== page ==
Dr. Ellie Cosgrave

Dr. Ellie Cosgrave

Country United Kingdom

Specialisms Environmental, built environment and gender, academic and trainer

Career highlights

How I became a civil engineer

I studied for an undergraduate degree at the University of Bristol with summer placements in engineering firms. I then studied for an Engineering Doctorate in Smart Cities with Arup before completing a post-Doctorate at University College London (UCL) on 'Transforming the Engineering of Cities.'

I now lecture in Urban Innovation and Policy at UCL which means I get to teach the next generation of engineers! I spend some of my time researching questions like ‘how can engineering be more inclusive?’ or ‘how does the built environment affect people’s mental and physical health?’ 

 

Dr. Ellie is an ICE Superhero because...

Dr. Ellie Cosgrave is a civil engineer passionate about making our cities better for people.

Dr. Ellie earned her superhero status and nickname Urban Angel for her work researching and designing how cities can be friendlier, help us to be healthier and make sure that everyone has the same opportunities to travel and do things.

Why I became an engineer

I wanted to become an engineer because I understood the link between access to infrastructure services (like energy, water, food, transport, safe housing etc.) and people’s ability to live happy and fulfilling lives.

I studied civil engineering at the University of Bristol. I had a wonderful time both geeking out on the maths and science of engineering design as well as gaining a deeper understanding of the social impacts. It was here I first got involved with Engineers Without Borders UK, where, as Education Coordinator I set up the education programme, which I am delighted to continue to support to this day.

A typical day in your life

Any given day can be so different, it’s the thing I love about my job! One day I might be exploring the city with my students- taking them on site visits, or looking for mischievous ways we can disrupt the built environment (like lighting a candle and incense stick in a phone box and writing an invitation on the floor in chalk for a passer-by to make contact with someone they love).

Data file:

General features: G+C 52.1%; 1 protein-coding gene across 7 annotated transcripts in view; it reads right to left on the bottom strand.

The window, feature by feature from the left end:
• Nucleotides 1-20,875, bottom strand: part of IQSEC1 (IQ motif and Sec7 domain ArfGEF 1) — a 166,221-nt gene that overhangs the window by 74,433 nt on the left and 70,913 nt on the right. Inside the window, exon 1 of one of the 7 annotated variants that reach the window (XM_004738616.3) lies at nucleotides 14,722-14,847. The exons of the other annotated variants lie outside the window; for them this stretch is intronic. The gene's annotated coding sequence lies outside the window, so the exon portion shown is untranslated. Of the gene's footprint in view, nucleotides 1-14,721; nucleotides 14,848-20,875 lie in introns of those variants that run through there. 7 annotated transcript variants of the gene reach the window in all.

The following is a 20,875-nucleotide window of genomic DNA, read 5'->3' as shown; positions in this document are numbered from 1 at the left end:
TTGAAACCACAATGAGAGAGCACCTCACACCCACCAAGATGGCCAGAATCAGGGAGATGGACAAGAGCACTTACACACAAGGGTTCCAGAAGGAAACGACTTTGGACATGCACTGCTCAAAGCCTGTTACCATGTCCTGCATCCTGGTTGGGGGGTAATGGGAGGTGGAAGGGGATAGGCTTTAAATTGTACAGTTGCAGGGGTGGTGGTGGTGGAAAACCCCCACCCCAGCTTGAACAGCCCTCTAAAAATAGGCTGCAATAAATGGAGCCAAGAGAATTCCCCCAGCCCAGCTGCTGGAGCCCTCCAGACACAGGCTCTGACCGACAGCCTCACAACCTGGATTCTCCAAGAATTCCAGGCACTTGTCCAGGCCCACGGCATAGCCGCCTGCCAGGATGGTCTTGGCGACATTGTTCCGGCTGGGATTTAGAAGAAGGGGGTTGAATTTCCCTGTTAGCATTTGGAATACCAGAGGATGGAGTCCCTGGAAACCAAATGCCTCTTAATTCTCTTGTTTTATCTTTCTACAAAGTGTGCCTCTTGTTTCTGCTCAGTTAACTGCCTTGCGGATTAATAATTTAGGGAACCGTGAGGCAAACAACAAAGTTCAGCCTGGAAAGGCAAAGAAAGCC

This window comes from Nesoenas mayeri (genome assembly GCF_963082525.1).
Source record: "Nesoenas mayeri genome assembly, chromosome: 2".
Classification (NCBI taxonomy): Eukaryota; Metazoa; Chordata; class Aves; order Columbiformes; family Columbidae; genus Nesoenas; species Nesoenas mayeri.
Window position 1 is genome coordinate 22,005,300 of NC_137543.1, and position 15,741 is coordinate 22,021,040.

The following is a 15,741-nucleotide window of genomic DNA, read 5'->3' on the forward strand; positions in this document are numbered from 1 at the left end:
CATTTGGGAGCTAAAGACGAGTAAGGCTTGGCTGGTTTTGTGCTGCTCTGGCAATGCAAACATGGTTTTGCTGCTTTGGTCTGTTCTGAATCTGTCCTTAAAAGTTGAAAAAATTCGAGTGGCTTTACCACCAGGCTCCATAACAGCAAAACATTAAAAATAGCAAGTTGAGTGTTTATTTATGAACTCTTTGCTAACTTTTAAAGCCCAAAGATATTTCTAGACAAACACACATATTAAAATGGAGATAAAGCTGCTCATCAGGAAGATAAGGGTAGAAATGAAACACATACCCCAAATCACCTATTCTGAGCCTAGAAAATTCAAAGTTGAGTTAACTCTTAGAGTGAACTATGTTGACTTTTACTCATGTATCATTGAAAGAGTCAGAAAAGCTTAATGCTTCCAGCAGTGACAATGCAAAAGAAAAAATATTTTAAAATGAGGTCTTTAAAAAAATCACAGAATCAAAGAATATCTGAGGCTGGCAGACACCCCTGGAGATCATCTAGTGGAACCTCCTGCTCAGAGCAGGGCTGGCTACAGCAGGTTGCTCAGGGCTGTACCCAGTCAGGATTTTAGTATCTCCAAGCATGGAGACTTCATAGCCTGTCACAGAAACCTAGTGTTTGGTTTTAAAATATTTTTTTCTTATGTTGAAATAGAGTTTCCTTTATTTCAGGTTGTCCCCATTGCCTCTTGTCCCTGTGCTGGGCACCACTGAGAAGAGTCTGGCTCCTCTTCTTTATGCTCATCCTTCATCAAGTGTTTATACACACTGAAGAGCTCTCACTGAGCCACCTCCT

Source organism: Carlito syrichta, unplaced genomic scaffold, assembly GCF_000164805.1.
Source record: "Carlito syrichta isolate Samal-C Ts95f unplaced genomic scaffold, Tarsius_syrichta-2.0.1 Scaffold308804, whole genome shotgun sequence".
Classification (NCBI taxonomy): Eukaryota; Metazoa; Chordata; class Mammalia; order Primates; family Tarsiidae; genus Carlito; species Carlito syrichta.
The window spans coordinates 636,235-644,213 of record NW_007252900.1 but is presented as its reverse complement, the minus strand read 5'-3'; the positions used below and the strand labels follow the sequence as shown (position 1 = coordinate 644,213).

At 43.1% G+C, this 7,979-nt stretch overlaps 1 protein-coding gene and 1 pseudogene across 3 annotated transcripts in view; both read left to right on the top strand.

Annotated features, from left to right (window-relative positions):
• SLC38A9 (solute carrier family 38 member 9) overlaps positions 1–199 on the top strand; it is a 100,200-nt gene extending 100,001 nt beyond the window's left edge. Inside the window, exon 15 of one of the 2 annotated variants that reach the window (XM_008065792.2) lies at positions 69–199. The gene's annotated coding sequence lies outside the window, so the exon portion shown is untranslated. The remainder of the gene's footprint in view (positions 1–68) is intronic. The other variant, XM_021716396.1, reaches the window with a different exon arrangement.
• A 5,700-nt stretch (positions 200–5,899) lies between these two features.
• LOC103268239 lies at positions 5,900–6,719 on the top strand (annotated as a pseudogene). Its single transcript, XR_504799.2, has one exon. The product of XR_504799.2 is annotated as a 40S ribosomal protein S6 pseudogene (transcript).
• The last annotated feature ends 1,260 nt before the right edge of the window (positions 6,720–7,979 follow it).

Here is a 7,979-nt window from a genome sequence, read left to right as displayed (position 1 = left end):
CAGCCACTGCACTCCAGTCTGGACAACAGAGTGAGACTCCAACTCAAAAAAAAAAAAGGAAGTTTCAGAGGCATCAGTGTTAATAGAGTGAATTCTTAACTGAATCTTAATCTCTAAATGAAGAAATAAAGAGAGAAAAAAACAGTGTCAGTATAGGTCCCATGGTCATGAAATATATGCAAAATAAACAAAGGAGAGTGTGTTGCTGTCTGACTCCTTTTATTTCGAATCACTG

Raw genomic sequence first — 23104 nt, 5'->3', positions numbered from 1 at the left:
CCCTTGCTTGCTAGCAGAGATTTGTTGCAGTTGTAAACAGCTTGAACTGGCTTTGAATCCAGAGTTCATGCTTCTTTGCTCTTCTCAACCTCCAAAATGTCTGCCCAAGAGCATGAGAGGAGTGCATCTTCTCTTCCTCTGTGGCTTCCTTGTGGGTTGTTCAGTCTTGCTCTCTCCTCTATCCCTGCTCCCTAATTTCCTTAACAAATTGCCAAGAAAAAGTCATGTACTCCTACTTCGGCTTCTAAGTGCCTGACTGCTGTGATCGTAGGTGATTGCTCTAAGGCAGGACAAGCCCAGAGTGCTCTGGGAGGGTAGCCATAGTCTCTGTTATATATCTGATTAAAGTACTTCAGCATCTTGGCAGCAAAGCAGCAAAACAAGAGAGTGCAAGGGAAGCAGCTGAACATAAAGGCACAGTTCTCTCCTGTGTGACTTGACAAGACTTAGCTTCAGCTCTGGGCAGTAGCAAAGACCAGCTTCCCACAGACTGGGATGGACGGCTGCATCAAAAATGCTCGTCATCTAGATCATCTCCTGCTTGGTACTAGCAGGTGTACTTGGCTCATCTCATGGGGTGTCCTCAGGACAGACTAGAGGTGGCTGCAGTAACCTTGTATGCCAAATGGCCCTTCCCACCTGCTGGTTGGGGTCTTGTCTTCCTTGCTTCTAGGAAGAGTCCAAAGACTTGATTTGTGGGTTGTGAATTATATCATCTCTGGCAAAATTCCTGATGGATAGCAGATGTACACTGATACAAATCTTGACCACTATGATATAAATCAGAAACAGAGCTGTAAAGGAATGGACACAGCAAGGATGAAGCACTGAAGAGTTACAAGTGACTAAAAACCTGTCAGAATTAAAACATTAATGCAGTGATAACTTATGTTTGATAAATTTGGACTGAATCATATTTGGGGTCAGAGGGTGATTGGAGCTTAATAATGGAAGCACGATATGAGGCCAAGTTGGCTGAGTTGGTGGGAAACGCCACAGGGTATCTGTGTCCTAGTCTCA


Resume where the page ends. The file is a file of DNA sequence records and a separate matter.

Another day I might be speaking at a conference in Cairo, San Francisco, Melbourne, Singapore, or anywhere. I really value the opportunity to discuss cutting-edge issues with colleagues from all around the world.

On other days still I sit alone at my desk, grappling with how to capture my thoughts, ideas and research in writing so that it can be useful to wider audiences.

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Engineering really does offer you the opportunity to work with all sorts of different people, in all sorts of projects all over the world. I don’t think I could have imagined this before I gave it a go.

Dr. Ellie Cosgrave

Associate Professor, UCL

I would recommend a career in civil engineering because

Engineering expands your horizons and possibilities. There are so many opportunities to explore and you can really tailor a career around your own passions and interests. It’s not just one thing, don’t let anyone tell you differently.

What’s the biggest/most complex thing you’ve made out of Lego? How long did it take you?

I was never particularly into Lego as a child but recently I have been enjoying helping my nephew with his Lego projects (I think I get too involved however!) We've made an aeroplane and the Batmobile together.

Which individual project or person inspired you to become a civil engineer?

As a teenager, I didn’t really know what engineering was. I think that’s pretty normal. I knew I liked maths and science (but I also loved dance and humanities). One day my maths teacher printed an application form for a Headstart course and put it on my desk before class. She thought engineering could be for me. I didn’t feel particularly confident that I was good enough but the more I learnt about it the more excited I got. There were also two girls in the year above me who went to study engineering, so I gained more confidence that engineering really could be for someone like me.

Complete this phrase: I’m a civil engineer, but I’m also …

A dancer, a feminist, an activist.

What about being a civil engineer gets you out of bed each morning?

I like working in teams with colleagues who inspire me and who push my thinking forward. Coffee also helps.

What’s one great thing that you love about civil engineering that you didn’t know until you started working in the industry?

That teamwork makes the dream work! Engineering really does offer you the opportunity to work with all sorts of different people, in all sorts of projects all over the world. I don’t think I could have imagined this before I gave it a go.

Which civil engineering project (past or present) do you wish you’d worked on?

Any bridge ever! The closest I got to that was scanning some road bridges in North London to check the steel reinforcement was still strong enough and hadn’t deteriorated too much. I’d have liked to have worked on a more awe inspiring bridge!

Name one civil engineering myth you’d like to bust?

That it’s only about maths and technical stuff.

I want to become a civil engineer.

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